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Court trims fees in EEOC’s failed severance suit against CVS Pharmacy

By Lisa Milam-Perez, J.D.

A federal district court in Illinois trimmed an attorneys’ fee award to CVS Pharmacy after the retailer successfully defended a high-profile EEOC case alleging that the releases in its severance agreements effectively chilled terminated employees from filing EEOC charges (EEOC v. CVS Pharmacy, Inc., January 18, 2017, Darrah, J.).

The underlying litigation. In closely watched case, the EEOC had alleged that CVS Pharmacy violated Title VII by offering severance packages that could deter terminated employees from filing charges with the agency or participating in EEOC proceedings. The EEOC refused the company’s effort to conciliate a suit brought on behalf of a female store manager who signed a broad release and then filed a discrimination charge. Because it was proceeding under Section 707(a), the EEOC contended it was not bound by the pre-suit procedural requirements of Section 706.

In a December 2015 opinion, the Seventh Circuit affirmed the lower court’s grant of summary judgment in the employer’s favor, rebuffing the EEOC’s contention that it had statutory authority to sue without engaging in conciliation—or even alleging that an employer engaged in discrimination or retaliation—when acting pursuant to Section 707(a) of the statute. And, because the EEOC did not allege that CVS actually discriminated or retaliated against claimants by offering the severance agreement with its broad release, the commission failed to state a claim. The EEOC’s petition for en banc rehearing was denied and, on remand, the district court entertained CVS’ fee request.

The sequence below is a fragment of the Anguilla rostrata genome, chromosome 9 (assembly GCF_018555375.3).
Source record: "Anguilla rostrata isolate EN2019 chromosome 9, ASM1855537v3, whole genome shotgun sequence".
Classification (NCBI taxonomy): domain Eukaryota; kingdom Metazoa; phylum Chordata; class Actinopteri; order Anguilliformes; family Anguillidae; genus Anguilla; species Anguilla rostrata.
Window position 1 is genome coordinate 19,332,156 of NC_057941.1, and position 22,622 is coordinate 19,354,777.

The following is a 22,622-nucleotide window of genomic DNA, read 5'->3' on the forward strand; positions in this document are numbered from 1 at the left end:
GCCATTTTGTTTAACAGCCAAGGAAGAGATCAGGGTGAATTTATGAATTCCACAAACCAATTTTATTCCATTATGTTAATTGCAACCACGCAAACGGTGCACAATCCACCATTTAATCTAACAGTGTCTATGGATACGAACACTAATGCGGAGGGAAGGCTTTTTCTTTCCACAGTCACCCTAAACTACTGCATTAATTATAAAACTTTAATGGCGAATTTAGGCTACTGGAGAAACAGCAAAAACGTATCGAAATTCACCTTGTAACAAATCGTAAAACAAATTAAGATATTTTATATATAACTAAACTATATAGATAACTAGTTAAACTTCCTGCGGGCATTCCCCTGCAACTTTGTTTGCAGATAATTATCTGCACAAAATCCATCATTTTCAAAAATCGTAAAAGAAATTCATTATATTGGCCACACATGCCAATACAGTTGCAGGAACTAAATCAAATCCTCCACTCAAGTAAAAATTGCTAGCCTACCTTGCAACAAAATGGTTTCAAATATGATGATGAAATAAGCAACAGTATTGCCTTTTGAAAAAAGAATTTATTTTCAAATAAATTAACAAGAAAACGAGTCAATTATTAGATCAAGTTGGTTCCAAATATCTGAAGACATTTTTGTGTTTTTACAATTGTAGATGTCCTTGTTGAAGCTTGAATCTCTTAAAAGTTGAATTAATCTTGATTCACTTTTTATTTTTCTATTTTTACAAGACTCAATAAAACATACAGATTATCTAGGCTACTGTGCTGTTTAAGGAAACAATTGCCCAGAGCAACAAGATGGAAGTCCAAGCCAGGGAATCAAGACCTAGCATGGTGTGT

Fees to prevailing party? In deciding whether a prevailing defendant is entitled to recoup fees and costs, courts consider: “(1) whether the suit is one of first impression; (2) whether there is or was a real threat of injury to the plaintiff; and (3) whether the record supports a finding that the plaintiff’s action was frivolous,” the latter being at issue here.

Frivolous factual premise? Allegations that a pattern or practice claim is frivolous, in particular, are subject to careful scrutiny, the court noted. CVS contended the EEOC’s case was frivolous because it was unreasonable to assert, as a factual matter, that the terms of the company’s severance agreement amounted to a pattern or practice of resistance to rights under Title VII. On the merits, both the district court and appeals court concluded that the severance agreement at issue had a carve-out provision ensuring that former employees retained their right to file a complaint with the EEOC. However, the district court was not ready to concluded that the EEOC’s argument to the contrary—that “a combination of factors would lead a former employee to believe that they were precluded from exercising their rights under Title VII”—was unreasonable. The court disagreed that the EEOC’s factual premise was frivolous.

Unreasonable legal premise? Also, CVS urged that it was unreasonable for the EEOC to file suit without first conciliating. But, as the EEOC pointed out, other courts have held the commission had no duty to conciliate Section 707 claims. Yet the EEOC’s own regulations demand it, the court said, rejecting the EEOC’s reasoning that the conciliation requirement applies only when the commission alleges unlawful employment practices, which was not alleged here, or when the EEOC is proceeding under a charge, which was not the case here either.

Fee amount reasonable? The EEOC didn’t quibble with the hourly rate, but it did push back on the number of work hours claimed by the prevailing defendants, arguing the hours billed were excessive, and the billable records insufficient and lacking in detail, so that it was impossible to discern which attorney hours were expended defending frivolous claims (vs. non-frivolous claims). The commission also challenged the amount expended at the trial vs. appellate stage, noting CVS requested twice as much for its appeal than for its motion to dismiss. Without any clear reason for the disparity, the trial court saw fit to reduce the number of billable hours requested for the appeal from 754.3 hours to 300 hours—thus granting the employer’s motion for fees in part, and denying in part.